Your pets are an important member of your family, so they need to be included in your family's emergency plan. To prepare for the unexpected, follow these tips for your pets. 

1. Make a plan.
2. Built an emergency pet kit. 
3. Stay informed. 


Have an evacuation plan for your pet. Many shelters and hotels do not allow pets inside. Look into finding a safe place where you can bring your pets before disasters and emergencies happen. Chapter 7, Addendum 2 of the ADA describes how emergency shelters must be mindful of the ADA when accommodating people with disabilities and their service animals.
Implement a buddy system. Plan with family, neighbors and friends to make sure someone is available to care for or evacuate your pets if you are unable to so. 
Get your pet microchipped. Take a visit to your local veterinary practice and have your pet microchipped if not already done so. Be sure to keep your address and phone number up-to-date. 

  • Food. Keep several days' supply of food in an airtight, waterproof container.
  • Water. Store a water bowl & several days' supply of water. 
  • Medicine. Keep an extra supply of the medicine your pet takes on a regular basis in a waterproof container. 
  • First aid kit. Talk to your veterinarian about what is appropriate for your pet's emergency medical needs. 
  • Collar with ID tag and a leash. Be sure to keep a back up collar, leash, and ID tags. Also include any documentation regarding your pet in a waterproof container as well as gathering them electronically. 
  • Traveling bag, crate, or carrier. Preferably one for each pet. 
  • Grooming items. Pet shampoo or shampoo wipes, brush, and nail clipper or file. 
  • Sanitation needs. Include pet litter and litter box, newspapers, paper towels, poop bags and any additional cleaning supplies for your pet's sanitation needs.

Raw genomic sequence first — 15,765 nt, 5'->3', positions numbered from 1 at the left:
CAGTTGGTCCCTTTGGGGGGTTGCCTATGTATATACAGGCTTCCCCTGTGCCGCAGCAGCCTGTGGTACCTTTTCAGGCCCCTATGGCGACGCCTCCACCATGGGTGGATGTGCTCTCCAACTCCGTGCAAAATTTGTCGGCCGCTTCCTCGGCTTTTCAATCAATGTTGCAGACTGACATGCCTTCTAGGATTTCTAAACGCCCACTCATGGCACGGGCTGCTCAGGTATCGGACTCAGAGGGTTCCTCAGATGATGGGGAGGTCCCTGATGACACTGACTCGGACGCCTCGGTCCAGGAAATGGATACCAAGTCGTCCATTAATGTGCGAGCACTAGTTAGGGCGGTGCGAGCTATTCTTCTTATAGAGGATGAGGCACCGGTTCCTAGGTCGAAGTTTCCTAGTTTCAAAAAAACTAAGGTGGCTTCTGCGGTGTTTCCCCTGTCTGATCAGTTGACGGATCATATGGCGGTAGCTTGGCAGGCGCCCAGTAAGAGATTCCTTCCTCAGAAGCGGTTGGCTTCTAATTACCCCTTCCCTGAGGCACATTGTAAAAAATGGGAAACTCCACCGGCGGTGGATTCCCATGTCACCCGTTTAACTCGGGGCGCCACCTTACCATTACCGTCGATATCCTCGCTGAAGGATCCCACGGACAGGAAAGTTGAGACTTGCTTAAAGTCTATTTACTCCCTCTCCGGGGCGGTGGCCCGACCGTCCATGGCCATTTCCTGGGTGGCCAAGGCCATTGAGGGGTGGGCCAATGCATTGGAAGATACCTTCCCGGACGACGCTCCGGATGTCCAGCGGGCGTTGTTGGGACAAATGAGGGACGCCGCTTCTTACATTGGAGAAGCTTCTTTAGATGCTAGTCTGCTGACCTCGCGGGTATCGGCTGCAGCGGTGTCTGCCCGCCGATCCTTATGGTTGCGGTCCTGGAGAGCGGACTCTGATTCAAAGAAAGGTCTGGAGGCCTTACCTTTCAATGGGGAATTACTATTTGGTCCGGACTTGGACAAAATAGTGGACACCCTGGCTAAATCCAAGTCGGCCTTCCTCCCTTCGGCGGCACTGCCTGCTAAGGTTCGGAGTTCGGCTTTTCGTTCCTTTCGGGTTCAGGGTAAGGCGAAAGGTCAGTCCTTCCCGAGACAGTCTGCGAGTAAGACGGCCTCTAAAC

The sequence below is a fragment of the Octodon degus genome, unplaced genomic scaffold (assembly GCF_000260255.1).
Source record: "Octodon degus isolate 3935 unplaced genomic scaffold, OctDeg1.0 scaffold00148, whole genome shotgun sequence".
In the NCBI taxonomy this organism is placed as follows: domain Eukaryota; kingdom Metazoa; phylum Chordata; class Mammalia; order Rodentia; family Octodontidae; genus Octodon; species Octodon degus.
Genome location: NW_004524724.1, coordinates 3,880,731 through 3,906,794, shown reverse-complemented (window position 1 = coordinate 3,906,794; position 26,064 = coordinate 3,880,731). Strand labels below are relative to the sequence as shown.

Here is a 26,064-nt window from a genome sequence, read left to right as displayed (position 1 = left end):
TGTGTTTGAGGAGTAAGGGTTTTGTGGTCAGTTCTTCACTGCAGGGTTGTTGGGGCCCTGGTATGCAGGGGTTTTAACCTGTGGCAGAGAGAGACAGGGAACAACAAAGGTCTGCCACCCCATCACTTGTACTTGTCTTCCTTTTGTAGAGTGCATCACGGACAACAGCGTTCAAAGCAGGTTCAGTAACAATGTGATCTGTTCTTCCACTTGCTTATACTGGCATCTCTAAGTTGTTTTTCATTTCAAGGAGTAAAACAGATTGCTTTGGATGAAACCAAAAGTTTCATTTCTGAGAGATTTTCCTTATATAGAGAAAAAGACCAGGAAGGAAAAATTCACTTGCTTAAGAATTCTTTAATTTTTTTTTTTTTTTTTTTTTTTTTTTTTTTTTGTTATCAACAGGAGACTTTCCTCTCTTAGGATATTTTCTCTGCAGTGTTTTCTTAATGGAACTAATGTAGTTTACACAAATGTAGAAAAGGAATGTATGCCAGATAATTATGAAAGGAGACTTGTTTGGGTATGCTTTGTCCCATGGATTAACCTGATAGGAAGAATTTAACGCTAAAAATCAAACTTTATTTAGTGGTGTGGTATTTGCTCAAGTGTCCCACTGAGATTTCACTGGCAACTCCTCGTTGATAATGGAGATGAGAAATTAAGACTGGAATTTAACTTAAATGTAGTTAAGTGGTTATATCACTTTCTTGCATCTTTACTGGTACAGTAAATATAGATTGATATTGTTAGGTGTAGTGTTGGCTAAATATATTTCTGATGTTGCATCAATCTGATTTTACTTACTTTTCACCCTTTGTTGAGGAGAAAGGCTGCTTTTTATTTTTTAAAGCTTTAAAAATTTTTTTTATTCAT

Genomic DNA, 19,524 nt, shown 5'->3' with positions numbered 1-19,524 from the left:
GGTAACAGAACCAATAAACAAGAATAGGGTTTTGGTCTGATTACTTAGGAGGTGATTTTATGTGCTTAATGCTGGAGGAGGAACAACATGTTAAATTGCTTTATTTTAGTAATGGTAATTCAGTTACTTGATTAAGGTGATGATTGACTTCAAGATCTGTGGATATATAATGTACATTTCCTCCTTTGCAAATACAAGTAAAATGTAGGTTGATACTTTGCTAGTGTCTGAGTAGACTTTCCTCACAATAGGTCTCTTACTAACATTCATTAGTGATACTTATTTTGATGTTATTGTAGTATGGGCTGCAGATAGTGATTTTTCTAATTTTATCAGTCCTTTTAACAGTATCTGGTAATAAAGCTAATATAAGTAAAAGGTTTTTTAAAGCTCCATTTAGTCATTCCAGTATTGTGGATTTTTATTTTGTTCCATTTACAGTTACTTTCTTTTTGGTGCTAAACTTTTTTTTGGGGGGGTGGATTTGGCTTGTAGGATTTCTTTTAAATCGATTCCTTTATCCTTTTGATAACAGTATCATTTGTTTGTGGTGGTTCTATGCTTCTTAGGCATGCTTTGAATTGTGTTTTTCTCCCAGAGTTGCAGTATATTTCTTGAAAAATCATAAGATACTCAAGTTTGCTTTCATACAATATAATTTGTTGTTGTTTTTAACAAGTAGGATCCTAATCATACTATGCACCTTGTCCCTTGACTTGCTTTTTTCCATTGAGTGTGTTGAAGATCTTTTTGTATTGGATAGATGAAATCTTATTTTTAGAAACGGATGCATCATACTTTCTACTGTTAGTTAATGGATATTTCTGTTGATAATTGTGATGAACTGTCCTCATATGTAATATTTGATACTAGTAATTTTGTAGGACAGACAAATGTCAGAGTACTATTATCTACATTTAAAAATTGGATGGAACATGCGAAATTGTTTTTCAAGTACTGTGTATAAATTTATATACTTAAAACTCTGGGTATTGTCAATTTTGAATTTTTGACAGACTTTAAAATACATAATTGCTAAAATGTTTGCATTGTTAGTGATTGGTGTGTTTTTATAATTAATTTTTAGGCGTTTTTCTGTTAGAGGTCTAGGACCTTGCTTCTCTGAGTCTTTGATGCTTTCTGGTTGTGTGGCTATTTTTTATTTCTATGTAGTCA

• Pictures of your pet. Include a picture of your pet with you, both hard copy and digitally incase you become separated and need to provide documentation/proof of ownership. 
  • Familiar items. Include favorite toys, treats or bedding in your kit. Familiar items can help reduce stress for your pet. 

Pay attention to wireless emergency alerts for local alerts and warnings sent by state and local public safety officials. 
Listen to local officials when told to evacuate or shelter in place. 
Always bring your pets indoors at the first sign or warning of a storm or disaster. 


Mark your home with a rescue alert sticker. This will let neighbors or first responders know that you have animals inside your home. Make sure you place the sticker in a high visibility area such as a main entryway or front window. To get a free emergency sticker for your home, you can order it online by visiting the ASPCA HERE.


There may be times that you can't get home to take care of your pets.  Icy roads may trap you at the office overnight, an accident may send you to the hospital—things happen.  But you can make sure your pets get the care they need by making arrangements now:

  • Find a trusted neighbor, friend or family member and give him or her a key. Make sure this backup caretaker is comfortable and familiar with your pets (and vice versa).
  • Make sure your backup caretaker knows your pet's feeding and medication schedule, whereabouts and habits.
  • If you use a pet-sitting service, find out in advance if they will be able to help in case of an emergency.